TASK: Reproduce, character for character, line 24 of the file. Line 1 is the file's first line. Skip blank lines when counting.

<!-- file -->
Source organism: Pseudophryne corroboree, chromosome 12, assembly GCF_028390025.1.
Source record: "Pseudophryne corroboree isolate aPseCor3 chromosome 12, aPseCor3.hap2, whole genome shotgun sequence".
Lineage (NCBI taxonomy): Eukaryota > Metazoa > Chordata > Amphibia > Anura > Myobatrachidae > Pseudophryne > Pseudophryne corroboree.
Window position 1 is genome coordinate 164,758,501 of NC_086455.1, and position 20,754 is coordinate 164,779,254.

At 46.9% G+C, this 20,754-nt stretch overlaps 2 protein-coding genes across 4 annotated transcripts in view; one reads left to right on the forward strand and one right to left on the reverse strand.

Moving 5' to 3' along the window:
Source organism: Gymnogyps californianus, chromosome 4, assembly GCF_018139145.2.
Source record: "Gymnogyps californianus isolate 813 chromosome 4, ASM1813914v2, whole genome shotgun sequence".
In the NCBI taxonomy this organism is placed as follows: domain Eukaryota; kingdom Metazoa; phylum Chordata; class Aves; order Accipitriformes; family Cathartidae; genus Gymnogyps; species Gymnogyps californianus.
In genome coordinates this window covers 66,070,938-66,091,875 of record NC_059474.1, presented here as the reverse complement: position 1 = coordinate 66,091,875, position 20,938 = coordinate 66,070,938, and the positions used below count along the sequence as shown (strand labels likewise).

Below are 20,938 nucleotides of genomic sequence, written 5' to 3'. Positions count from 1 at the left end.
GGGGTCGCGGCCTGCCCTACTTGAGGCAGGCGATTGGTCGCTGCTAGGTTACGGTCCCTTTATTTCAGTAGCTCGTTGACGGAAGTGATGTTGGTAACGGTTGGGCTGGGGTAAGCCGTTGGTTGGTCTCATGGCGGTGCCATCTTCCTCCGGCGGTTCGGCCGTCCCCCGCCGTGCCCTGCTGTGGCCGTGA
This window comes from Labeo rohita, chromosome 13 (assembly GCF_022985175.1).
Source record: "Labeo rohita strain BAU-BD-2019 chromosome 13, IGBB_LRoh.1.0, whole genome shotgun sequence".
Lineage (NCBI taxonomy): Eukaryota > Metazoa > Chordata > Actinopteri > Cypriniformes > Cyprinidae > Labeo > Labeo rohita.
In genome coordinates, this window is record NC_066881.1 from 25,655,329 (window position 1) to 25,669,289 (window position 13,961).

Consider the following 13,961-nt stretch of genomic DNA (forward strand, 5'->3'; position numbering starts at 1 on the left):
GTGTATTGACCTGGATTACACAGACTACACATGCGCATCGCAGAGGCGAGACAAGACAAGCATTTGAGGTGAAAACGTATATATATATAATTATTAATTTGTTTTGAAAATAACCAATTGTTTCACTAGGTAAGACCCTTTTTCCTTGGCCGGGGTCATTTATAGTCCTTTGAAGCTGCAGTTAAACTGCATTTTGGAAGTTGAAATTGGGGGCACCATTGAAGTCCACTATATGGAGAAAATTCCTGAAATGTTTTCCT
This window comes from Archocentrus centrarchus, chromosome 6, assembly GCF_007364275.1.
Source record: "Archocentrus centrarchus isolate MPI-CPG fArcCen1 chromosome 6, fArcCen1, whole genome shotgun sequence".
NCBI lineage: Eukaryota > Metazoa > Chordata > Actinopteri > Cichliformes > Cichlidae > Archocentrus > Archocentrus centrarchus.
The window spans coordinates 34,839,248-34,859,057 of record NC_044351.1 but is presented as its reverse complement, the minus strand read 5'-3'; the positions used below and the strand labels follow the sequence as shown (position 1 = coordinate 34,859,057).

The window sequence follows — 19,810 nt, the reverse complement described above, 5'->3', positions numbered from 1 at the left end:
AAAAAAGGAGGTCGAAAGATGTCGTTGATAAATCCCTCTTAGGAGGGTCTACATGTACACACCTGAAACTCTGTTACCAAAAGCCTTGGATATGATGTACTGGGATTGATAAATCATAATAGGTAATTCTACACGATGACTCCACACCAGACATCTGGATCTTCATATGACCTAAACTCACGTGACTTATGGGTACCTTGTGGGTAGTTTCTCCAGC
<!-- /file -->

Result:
AAAAAAGGAGGTCGAAAGATGTCGTTGATAAATCCCTCTTAGGAGGGTCTACATGTACACACCTGAAACTCTGTTACCAAAAGCCTTGGATATGATGTACTGGGATTGATAAATCATAATAGGTAATTCTACACGATGACTCCACACCAGACATCTGGATCTTCATATGACCTAAACTCACGTGACTTATGGGTACCTTGTGGGTAGTTTCTCCAGC